• Collection, transport and treatment costs for separately collected waste;
  • Administrative costs, i.e. costs linked to the running of PROs;
  • Costs for public communication and awareness-raising (on waste prevention, litter reduction, separate collection, etc.);
  • Costs for the appropriate surveillance of the system.


Different Models for PROs

There are several ways to structure PROs. Either there is only one PRO, usually owned by the obligated companies or the state, or there are several competing and privately-owned PROs from which the obligated party must choose one to meet its responsibilities. Based on an analysis of available data and stakeholder feedback, the European Commission (2014) concluded that there is no clear evidence that one model is more successful or efficient than another. It particularly emphasizes the need for fair competition within a stable and clear framework with thorough monitoring and strict rules for all, once the presence of multiple providers in the market leads to a competitive PRO system.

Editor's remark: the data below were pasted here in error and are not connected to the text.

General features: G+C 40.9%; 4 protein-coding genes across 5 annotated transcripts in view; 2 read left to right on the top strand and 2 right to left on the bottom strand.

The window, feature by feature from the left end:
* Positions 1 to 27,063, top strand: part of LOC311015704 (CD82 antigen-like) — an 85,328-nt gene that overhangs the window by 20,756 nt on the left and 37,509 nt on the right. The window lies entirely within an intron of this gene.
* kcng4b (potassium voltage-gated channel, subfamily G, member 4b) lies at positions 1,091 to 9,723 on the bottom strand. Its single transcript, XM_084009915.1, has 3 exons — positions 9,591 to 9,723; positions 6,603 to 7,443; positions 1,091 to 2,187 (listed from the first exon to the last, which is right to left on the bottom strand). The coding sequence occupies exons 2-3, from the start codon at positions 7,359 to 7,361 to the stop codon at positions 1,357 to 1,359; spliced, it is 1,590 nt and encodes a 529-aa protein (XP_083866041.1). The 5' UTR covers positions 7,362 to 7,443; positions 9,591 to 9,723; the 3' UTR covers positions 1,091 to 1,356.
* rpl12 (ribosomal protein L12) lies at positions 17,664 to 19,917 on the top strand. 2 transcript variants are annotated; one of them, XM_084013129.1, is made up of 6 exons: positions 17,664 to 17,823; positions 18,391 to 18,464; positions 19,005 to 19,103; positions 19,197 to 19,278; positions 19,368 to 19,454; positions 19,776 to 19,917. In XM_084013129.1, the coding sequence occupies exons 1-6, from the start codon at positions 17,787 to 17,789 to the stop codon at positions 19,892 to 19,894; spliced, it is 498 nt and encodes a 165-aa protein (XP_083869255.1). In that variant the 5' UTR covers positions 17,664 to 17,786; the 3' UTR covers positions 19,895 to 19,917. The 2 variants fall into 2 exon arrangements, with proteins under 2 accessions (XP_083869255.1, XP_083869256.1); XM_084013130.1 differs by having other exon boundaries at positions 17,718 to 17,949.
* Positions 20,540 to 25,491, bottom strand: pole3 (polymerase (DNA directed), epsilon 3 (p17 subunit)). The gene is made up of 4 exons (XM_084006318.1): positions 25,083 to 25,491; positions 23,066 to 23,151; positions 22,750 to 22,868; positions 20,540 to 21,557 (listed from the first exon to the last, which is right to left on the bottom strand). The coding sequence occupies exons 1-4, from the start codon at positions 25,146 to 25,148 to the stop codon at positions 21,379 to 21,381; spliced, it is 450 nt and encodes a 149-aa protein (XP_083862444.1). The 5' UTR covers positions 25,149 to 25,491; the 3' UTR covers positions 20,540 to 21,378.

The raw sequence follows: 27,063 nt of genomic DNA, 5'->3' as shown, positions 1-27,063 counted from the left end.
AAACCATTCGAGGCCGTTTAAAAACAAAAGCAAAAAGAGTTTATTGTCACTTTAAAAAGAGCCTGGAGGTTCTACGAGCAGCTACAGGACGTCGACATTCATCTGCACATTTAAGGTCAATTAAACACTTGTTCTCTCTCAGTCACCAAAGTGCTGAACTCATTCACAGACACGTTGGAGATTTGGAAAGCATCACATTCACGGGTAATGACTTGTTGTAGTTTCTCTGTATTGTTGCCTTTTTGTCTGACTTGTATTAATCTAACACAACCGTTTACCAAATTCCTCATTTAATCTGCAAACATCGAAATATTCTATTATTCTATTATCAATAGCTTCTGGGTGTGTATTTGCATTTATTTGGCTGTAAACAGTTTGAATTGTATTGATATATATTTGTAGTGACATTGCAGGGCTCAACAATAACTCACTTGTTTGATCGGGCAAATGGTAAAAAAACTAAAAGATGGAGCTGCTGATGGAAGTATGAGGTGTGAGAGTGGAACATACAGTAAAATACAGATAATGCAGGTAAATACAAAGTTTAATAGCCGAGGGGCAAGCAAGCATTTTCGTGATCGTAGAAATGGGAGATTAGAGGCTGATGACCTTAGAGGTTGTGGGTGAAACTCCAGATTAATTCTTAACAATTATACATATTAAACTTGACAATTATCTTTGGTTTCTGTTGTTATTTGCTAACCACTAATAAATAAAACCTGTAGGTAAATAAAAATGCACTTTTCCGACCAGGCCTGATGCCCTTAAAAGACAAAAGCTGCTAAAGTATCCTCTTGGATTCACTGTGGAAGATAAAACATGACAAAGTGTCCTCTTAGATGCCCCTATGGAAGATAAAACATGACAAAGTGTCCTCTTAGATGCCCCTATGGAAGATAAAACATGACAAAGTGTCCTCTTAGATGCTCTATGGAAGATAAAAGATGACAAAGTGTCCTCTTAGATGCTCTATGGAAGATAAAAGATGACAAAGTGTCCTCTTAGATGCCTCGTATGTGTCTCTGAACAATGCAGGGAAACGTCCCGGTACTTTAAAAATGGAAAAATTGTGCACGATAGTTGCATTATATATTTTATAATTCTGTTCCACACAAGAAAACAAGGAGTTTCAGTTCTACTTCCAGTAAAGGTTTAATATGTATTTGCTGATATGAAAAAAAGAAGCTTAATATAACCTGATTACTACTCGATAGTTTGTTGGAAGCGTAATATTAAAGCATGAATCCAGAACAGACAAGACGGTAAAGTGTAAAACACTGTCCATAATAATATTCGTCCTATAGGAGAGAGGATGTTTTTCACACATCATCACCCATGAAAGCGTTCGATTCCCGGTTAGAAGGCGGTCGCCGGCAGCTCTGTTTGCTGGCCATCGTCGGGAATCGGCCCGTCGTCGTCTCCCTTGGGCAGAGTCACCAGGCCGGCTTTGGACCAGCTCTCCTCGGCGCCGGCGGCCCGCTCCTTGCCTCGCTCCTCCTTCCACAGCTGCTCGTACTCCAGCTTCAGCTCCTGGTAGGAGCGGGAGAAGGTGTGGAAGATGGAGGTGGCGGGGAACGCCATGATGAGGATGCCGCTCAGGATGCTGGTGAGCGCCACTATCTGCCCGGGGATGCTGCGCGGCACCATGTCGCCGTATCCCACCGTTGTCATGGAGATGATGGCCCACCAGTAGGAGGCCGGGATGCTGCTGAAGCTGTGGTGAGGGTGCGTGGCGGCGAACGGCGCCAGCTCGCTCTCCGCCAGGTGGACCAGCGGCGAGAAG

Four main differences in the setup of a PRO system are listed in in the below (WWF, 2021): 

  • State-led vs. Industry-led
    • Industry-led fees are not connected to public funds, there is more interaction with private stakeholders and public authorities and there is an own interest to avoid free riders.
    • State-led PROs are similar to taxes and it has to be ensured the fees are used for the right purpose. Potential problems could be possible corruption and insufficient control of compliance.
  • Non-profit vs. For-Profit
    • In the non-profit model fees collected are used for implementing and operating the system, there is no economic interest and a high level of transparency.
    • As there are many PROs in a competing for-profit model there exists price pressure, the PROs can experience losses and higher supervision efforts are needed due to multiple competing PROs.
  • Single PRO vs. Multiple PROs
    • Monopolistic systems do not have to fear competitive disadvantages from investments.
    • Multiple PROs end up competing and thus can create real leverage for innovation and efficiency increases as they have strong incentives to improve their provided services.
  • Different items covered by the PRO, i.e. defined as system relevant
    • The basic services covered by the PROs may vary depending on the set-up of the PROs and on the country context. In the Maldives, one could start with coverage of plastic packaging and later expand coverage to other packaging products such as cardboard, glass, aluminum, etc.